Owned by the Casa Buonarroti museum in Florence, Italy, this 500-year-old list was written and illustrated by the sculptor / painter / poet / personality on the back of a letter. Michelangelo’s servant was likely illiterate, so Michelangelo sketched out what he wanted to eat.
Just a whimsy of mine today. Victorian trade cards and advertisements featuring cats that I found online. ;-)

The Book of Fixed Stars is an astronomical text written by Abd al-Rahman al-Sufi (Azophi) around 964. The book was written in Arabic, although the author himself was Persian. It was an attempt to create a synthesis of the comprehensive star catalogue in Ptolemy’s Almagest (books VII and VIII) with the indigenous Arabic astronomical traditions on the constellations. https://en.wikipedia.org/wiki/Book_of_Fixed_Stars
Founded in 1992, Ray Gun was the only magazine wherein a die-hard culture seeker could find information on alternative music and the street-inspired style that really mattered. Punk rock had torn pop music to shreds and created a hunger for an original lifestyle beyond mainstream culture, and Ray Gun was its graphic chronicler: across its pages blasted a visual feast made up of era-defining artists such as Sonic Youth or Iggy Pop, music-inspired art, and a complete redefinition of sartorial style. The magazine’s original art director, David Carson, and his peers who followed, created an entirely new visual culture that shattered the limitations of graphic design.
https://www.vogue.com/article/ray-gun-magazine-anthology
https://www.rizzoliusa.com/book/9780847863150

This is a star atlas by British author Alexander Jamieson, published in 1822. The atlas includes 30 plates, 26 of which are constellation maps with a sinusoidal projection. Some of the plates are hand-colored. https://en.wikipedia.org/wiki/A_Celestial_Atlas

From a manuscript dated 1893 with a seal which bears the words: Murajiah va taftish shud.
Found on the Wellcome digital library: https://wellcomecollection.org/works


A 1957 children’s book illustrated by legendary designer Paul Rand, and written by his then-wife Ann. Read more here:
https://www.paulrand.design/writing/books/sparkle-and-spin.html
The illustrations that adorn more than 100 of the herbal’s pages are captivating on their own. Each accompanies short descriptions of a remedy and how people may prepare it (although these entries may not have actually served as practical guides). Small winged creatures appear above a treatment for spider bites, for example, and a snake and scorpion in battle illustrate a recipe made from dried heliotrope and wine, which was purportedly used to heal a serpent’s bite or a scorpion’s sting. A drawing of a dog accompanies one of a mandrake because those seeking the root were supposed to use a canine to successfully deceive and trap the magical plant.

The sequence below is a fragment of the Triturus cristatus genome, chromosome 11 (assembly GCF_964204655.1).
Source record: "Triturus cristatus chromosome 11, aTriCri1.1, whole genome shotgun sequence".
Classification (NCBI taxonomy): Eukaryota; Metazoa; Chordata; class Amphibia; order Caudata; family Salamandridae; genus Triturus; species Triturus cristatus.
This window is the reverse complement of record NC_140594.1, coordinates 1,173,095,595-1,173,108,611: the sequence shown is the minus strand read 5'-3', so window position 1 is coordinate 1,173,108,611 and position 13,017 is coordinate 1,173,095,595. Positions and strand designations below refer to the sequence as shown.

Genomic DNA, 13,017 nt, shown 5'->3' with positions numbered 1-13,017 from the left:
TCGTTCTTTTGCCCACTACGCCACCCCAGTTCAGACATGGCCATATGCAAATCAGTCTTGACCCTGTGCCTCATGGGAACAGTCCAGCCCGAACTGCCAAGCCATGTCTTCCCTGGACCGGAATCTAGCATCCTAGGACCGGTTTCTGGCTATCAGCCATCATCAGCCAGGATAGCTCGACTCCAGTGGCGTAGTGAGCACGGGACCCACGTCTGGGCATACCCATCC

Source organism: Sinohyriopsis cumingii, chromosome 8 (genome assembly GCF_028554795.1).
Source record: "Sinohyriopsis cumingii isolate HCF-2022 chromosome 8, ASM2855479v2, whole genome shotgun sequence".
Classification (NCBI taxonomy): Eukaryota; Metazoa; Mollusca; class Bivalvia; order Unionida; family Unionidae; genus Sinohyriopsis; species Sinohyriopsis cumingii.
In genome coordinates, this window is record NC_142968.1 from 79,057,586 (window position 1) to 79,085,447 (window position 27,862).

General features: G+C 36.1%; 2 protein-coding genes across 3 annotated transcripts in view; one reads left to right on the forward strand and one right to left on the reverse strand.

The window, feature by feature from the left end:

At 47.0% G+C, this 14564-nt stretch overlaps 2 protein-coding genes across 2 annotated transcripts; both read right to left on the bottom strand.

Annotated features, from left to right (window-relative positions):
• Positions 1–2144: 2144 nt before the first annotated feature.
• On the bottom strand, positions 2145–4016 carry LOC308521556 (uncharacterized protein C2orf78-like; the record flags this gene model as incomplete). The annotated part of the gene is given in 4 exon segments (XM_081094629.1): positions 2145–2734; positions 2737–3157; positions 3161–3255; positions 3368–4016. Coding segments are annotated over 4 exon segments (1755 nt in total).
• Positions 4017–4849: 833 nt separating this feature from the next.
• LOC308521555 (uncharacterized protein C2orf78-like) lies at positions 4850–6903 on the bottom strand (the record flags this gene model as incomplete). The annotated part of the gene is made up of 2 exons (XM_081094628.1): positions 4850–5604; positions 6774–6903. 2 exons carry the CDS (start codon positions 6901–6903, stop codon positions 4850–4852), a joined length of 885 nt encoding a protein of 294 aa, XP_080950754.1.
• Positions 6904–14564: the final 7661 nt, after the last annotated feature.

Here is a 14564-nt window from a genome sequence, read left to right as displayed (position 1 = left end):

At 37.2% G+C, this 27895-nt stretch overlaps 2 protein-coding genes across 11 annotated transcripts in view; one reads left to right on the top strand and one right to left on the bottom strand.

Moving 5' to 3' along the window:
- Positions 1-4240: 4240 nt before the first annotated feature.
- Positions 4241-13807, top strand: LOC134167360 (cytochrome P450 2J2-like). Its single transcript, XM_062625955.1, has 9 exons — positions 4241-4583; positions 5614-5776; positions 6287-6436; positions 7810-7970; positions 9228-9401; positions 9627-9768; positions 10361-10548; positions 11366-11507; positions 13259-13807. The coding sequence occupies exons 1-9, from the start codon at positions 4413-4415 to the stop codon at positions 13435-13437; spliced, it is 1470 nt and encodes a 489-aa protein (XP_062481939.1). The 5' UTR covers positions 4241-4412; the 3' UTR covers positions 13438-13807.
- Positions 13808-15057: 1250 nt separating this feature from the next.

Read more here:
https://hyperallergic.com/371023/peruse-1000-year-old-medical-remedies-from-ox-bile-to-mandrake-root/

See the full digitized book here:
http://www.bl.uk/manuscripts/Viewer.aspx?ref=cotton_ms_vitellius_c_iii_f011r

An antiphonal from France/​ Burgundy, 1st half of 16th Century
https://digi.ub.uni-heidelberg.de/diglit/salVIII16/0029/thumbs




In 1923, a flurry of colorful postcards heralded the first major Bauhaus school exhibition. Both students and established artists including Paul Klee, László Moholy-Nagy, Wassily Kandinsky, and Herbert Bayer offered snapshots of the German modernist aesthetic that would majorly influence art and design for the rest of the 20th century.
https://hyperallergic.com/221572/the-exuberant-postcard-art-of-the-first-bauhaus-exhibition/





One of a set of 12 hand-tinted astronomical prints with an explanatory card. The publisher is identified on each print as J. Reynolds or James Reynolds of the Strand, London. These cards were first issued by Reynolds in 1846, although he and other publishers continued to produce them throughout the second half of the 19th century.
https://collections.rmg.co.uk/collections/objects/263841.html

Ulisse Aldrovandi (11 September 1522 – 4 May 1605) was an Italian naturalist, the moving force behind Bologna's botanical garden, one of the first in Europe. He is usually referred to, especially in older literature, as Aldrovandus; his name in Italian is equally given as Aldroandi. https://peoplepill.com/people/ulisse-aldrovandi/




A set of plates by Antoine Jacquard representing designs in blackwork for sword handles, dagger hilts and pommels, decorated with abstracted foliage, grotesques, chimeric figures and drolleries. Produced between about 1610 and 1630. More on the biblioodyssey blog, one of the best resources for most things that I feature on this page: 
http://bibliodyssey.blogspot.com/2009/12/sword-hilt-designs.html




A vanitas is a symbolic work of art showing the transience of life, the futility of pleasure, and the certainty of death, often contrasting symbols of wealth and symbols of ephemerality and death. Best-known are vanitas still lifes, a common genre in Netherlandish art of the 16th and 17th centuries; they have also been created at other times and in other media and genres. Common vanitas symbols include skulls, which are a reminder of the certainty of death; rotten fruit (decay); bubbles (the brevity of life and suddenness of death); smoke, watches, and hourglasses (the brevity of life); and musical instruments (brevity and the ephemeral nature of life). Fruit, flowers and butterflies can be interpreted in the same way, and a peeled lemon was, like life, attractive to look at but bitter to taste. And yet another often recurring symbol are books, musical scores and manuscript pages. Here is a small collection of Vanitas paintings which hold textual objects that I have put together.

Read more about Vanitas paintings in general here:
https://artsandculture.google.com/usergallery/oAKis1oFVGZ1KA